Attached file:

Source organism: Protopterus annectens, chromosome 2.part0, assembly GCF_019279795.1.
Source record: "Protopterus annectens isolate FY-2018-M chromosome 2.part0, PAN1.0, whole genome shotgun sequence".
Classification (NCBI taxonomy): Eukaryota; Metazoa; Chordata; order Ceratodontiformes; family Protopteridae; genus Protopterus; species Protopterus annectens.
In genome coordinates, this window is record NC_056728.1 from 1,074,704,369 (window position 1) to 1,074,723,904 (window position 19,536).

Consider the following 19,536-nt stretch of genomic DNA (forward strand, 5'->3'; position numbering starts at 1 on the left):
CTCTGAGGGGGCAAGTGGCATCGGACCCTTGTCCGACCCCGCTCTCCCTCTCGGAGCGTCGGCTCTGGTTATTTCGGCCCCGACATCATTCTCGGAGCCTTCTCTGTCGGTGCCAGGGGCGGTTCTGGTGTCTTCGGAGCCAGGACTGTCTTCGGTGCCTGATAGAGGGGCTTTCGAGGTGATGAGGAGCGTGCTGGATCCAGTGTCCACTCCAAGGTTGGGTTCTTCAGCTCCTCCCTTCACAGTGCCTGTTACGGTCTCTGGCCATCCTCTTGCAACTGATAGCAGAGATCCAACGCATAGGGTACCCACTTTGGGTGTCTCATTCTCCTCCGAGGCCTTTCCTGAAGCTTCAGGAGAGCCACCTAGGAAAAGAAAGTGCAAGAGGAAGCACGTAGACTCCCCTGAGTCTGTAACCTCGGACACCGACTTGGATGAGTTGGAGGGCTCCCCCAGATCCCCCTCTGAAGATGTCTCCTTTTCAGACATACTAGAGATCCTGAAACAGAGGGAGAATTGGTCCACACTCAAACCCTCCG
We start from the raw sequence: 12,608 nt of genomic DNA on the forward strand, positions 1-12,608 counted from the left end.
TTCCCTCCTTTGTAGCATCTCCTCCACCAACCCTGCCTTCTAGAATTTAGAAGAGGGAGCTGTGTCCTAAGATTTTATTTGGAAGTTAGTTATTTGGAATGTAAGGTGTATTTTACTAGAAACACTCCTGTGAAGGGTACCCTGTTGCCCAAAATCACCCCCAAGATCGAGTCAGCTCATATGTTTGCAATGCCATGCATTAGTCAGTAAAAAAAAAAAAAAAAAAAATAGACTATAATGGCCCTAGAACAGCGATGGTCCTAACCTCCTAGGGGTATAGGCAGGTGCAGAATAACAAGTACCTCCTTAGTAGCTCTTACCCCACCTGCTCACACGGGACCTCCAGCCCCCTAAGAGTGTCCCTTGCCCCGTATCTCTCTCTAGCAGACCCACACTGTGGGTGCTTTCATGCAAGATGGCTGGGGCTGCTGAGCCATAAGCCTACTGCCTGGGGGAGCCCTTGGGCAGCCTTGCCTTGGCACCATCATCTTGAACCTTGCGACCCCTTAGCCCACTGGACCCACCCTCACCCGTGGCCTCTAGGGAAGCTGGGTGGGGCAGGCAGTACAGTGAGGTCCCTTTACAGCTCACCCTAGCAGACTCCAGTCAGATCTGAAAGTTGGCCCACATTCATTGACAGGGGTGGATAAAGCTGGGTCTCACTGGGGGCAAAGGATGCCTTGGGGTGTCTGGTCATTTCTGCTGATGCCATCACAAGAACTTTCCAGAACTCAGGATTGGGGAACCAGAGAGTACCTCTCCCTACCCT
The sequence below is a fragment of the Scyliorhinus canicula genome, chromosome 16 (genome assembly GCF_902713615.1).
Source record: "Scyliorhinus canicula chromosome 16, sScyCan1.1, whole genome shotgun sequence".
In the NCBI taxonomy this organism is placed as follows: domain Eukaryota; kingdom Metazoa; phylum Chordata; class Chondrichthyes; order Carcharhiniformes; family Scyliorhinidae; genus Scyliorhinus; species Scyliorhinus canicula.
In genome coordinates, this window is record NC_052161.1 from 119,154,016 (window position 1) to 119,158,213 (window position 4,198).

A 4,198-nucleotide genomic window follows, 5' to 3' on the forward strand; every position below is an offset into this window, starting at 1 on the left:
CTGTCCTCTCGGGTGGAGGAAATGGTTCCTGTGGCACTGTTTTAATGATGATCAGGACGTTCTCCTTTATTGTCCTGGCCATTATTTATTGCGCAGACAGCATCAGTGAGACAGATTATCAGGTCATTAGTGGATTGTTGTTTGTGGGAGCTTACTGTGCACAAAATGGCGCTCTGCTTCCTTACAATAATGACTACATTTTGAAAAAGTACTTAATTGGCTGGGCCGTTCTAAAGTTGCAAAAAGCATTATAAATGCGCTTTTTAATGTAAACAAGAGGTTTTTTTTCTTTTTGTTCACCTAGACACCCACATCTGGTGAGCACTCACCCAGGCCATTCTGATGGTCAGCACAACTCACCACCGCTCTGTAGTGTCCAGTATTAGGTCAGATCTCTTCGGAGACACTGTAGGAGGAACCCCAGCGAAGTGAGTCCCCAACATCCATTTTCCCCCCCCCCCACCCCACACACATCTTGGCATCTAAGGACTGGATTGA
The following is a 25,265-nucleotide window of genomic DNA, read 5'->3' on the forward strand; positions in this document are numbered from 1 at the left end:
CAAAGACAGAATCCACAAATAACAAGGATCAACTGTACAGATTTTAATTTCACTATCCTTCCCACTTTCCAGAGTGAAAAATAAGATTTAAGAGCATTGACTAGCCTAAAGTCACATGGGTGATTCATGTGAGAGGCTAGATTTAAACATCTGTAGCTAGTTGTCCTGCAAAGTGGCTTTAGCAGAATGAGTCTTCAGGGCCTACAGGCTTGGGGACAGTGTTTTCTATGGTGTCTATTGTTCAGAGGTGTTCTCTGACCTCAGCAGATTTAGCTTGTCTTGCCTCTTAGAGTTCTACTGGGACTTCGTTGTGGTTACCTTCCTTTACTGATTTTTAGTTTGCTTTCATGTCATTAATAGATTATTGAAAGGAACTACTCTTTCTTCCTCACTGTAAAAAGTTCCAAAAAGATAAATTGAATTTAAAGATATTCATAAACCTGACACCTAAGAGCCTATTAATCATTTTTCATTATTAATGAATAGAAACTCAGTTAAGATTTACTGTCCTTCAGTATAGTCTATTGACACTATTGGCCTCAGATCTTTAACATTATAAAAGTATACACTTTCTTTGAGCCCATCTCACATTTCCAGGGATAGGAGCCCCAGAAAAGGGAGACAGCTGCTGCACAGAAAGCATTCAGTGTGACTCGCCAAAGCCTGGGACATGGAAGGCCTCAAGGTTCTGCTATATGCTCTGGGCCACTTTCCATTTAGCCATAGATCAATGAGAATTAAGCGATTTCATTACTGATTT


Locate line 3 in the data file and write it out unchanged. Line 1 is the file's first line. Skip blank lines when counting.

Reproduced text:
Classification (NCBI taxonomy): Eukaryota; Metazoa; Chordata; order Ceratodontiformes; family Protopteridae; genus Protopterus; species Protopterus annectens.